Long Range,very Reliable,quiet And Comfortable

Discussion in 'Motorized Recumbents' started by Will Snow, Dec 9, 2009.

  1. Will Snow

    Will Snow Member

    I used a Tour Easy recumbent, which is a fine bike but recumbents are not for everbody.

    I mounted a 4 cycle subaru engine under the seat, ran a chain to a free wheeling front sprocket So the peddles will not turn while the motor is powering the bike, and yet I can peddle when I need to. Then the front sprocket drives the chain going to the rear 9 speed sprocket.

    The results are: Will go from a standing srart with no peddling up a fairly steep incline. On the level in 4th or 5th gear at 25 mph the engine turns over at a comfortable, easy rpm and good tork to increase speed.

    The engine being down low under the seat make the engine noise very low and bike handling is same as with no engine with no feeling of vibration.

    The low gear feels like it will climb a telephone pole. Because the engine is new I only took it up to 25 mph but feel it will go to much higher speeds without over working the engine.

    Being a quality long wheelbase recumbent the ride is very smooth and the whole bike and motor can be picked up very easly with no strain.

    I have only taken it on a couple of test rides about 20 minutes each and I feel this is an excellent commute bike or just going for a long ride on a nice day. Hills are no problem and a long trip on level ground at a pretty good clip is easy to attain. Reliability also should be top notch, everything from the engine and mount system is good quality, along with the drive train. Its automatic and a very simple system overall. I am wondering what the gas milage will be. should be pretty good.

    I must be really on the dumb side when it comes to this computer. I tried to post pictures for a couple of evenings with no luck. I even read the directions on this forum and still could not do it. Will try again later after I pull myself together. I would like everyone to see how simple this is and how neat it works. A few years ago I posted some pictures on this forum of my Black Phantom Whizzer and others, But now I don't know what I'm doing wrong. Sorry, maybe I can do better next time.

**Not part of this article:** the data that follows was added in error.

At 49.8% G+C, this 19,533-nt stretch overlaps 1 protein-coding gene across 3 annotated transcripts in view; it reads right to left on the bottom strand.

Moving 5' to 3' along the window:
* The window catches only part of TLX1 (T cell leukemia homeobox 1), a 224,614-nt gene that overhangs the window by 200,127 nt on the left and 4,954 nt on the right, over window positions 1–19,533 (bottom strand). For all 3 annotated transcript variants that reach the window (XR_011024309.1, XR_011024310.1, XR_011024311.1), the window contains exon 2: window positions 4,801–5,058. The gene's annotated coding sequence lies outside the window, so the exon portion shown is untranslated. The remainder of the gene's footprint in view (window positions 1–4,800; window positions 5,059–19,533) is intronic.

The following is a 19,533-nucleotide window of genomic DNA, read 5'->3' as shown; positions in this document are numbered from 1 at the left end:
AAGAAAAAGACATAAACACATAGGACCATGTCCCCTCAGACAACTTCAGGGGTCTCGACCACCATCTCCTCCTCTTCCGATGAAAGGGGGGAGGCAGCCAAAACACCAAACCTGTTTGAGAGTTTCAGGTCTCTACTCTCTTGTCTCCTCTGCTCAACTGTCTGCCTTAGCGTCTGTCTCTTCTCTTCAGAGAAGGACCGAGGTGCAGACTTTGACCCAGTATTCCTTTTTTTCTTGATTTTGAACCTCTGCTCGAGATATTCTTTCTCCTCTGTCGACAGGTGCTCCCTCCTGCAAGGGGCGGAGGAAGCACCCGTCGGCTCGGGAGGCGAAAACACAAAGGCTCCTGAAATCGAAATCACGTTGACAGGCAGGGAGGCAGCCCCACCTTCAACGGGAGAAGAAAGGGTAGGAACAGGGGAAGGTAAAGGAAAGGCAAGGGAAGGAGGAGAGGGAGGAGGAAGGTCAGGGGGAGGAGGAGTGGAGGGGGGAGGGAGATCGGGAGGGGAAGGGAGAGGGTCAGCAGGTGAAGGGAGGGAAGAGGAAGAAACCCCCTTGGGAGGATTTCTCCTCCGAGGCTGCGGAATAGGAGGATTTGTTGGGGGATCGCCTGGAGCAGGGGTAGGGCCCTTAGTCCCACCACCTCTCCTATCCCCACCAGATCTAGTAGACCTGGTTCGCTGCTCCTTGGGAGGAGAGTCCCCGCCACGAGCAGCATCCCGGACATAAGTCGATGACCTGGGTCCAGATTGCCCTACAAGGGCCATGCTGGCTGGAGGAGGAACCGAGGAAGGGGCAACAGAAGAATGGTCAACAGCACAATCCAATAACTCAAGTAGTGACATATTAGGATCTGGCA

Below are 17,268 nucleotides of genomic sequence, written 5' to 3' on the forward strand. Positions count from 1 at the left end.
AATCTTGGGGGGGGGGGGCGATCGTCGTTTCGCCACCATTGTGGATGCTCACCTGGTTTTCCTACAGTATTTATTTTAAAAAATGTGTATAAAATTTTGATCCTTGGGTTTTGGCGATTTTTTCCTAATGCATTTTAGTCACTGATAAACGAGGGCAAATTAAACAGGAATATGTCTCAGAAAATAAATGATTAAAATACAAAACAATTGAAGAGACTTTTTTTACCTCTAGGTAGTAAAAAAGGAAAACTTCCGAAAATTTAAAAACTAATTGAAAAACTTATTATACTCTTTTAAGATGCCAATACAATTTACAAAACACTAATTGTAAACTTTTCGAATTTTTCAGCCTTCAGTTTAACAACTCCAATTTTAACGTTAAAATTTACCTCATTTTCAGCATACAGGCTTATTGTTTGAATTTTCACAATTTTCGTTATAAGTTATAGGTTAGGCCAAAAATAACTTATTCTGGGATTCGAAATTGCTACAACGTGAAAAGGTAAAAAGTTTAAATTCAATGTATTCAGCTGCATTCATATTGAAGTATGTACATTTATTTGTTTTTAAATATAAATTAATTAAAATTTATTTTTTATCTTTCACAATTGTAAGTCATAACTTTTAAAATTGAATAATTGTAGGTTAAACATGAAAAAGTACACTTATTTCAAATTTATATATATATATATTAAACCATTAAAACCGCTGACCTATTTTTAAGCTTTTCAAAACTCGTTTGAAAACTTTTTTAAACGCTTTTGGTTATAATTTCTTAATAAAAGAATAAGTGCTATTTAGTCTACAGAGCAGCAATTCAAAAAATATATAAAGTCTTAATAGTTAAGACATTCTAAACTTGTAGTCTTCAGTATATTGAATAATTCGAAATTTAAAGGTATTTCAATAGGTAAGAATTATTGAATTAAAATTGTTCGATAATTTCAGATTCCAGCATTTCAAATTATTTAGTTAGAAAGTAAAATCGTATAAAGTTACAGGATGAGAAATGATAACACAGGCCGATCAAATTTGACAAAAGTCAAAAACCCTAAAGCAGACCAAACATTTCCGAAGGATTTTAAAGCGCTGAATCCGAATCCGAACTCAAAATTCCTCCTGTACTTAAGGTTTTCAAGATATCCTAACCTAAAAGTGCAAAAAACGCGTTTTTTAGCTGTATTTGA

Best Regards

    Bill Snow



    PS

    Jerry, The Scooter Guy Is where I got a lot of the mounting parts and ideas. This guy is very good to deal with and also a big help.
     

  2. AussieJester

    AussieJester Member

  3. Turtle Tedd

    Turtle Tedd Member

    Will ..I am in the same boat you are when it comes to posting pictures...directions for posting use terminology that is unfamiliar to us old dudes.....my ride is not that special so I don't want to take the time to figure it out....I did learn how to send pics to e mail address.........I would definitely like to see some pics of your bike..for sure..pm me if you want for my e mail address
     
  4. Turtle Tedd

    Turtle Tedd Member

    Whoa...The Aussie is on ..maybe for the Turtle also????
     
  5. AussieJester

    AussieJester Member

    Yup send away takes me like 20 seconds to upload and post pics, give me the link to the thread you want the pics posted on too :)

    KiM

    p.s nearly beer oclock in OZland 3pm

    EDIT: Correction :: twsist top off beer:: it IS beer oclcok in OZLand...Italian sausage Danish cheese Spanish olives and cracker time too!
     
    Last edited: Dec 10, 2009
  6. AussieJester

    AussieJester Member

    Here you go Wil

    [​IMG]

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    Nice ride mate well done!

    KiM
     
  7. AussieSteve

    AussieSteve Active Member

    Yep, I agree. Love the seat. That's what I need.
    Those chains are set up really well, too - good job.
    And Kim, well done for helping out.
    ... Steve
     
    Last edited: Dec 10, 2009
  8. Alaskavan

    Alaskavan Guest

    Yep. That should be a good reliable commuter. Good work.
     
  9. Nice build. I'd like to try a recumbent someday. A touring guy I met at the laundromat says they are the only way to go long distance on.
     
  10. kerf

    kerf Guest

    It sure looks neat and comfortable too. After and hour on my mountain bike, I usually hurt all over.
     
  11. thescooterguy

    thescooterguy Member

    very nice bill

    i was a bit worried about this build but it looks like it turned out great bill
     
  12. ibdennyak

    ibdennyak Guest

    Nice.....I like the chain guide tube....gonna have to steal that idea for my tadpole. :whistling:
     
  13. Will Snow

    Will Snow Member

    Thank you for the nice comments.

    I was able to put a couple of pictures in the photo gallery of the bike now that it is finished. I did things a little backwards, there are two posting.

    1. The picture that AUSSIEJESTER listed here come up first on the gallery.

    2. Scroll down a few postings the you will come to the finished bicycle.


    Turtle Tedd

    Slowly getting the pictures figured out again. It's really not difficult once you get the hang of it
     
  14. DougC

    DougC Guest

    I bought a Golden Eagle belt-drive kit and the first bike I mounted it on was a RANS Fusion--not a recumbent exactly, but somewhat similar in that you sit in the seat all the time. You can stand on the pedals and coast with some effort, but (because of the way the frame is built) pedaling while standing isn't really practical at all. (-I do have a LWB also; it is wonderfully comfortable to ride but I never tried to put the engine on it... I kept it for pedaling only-)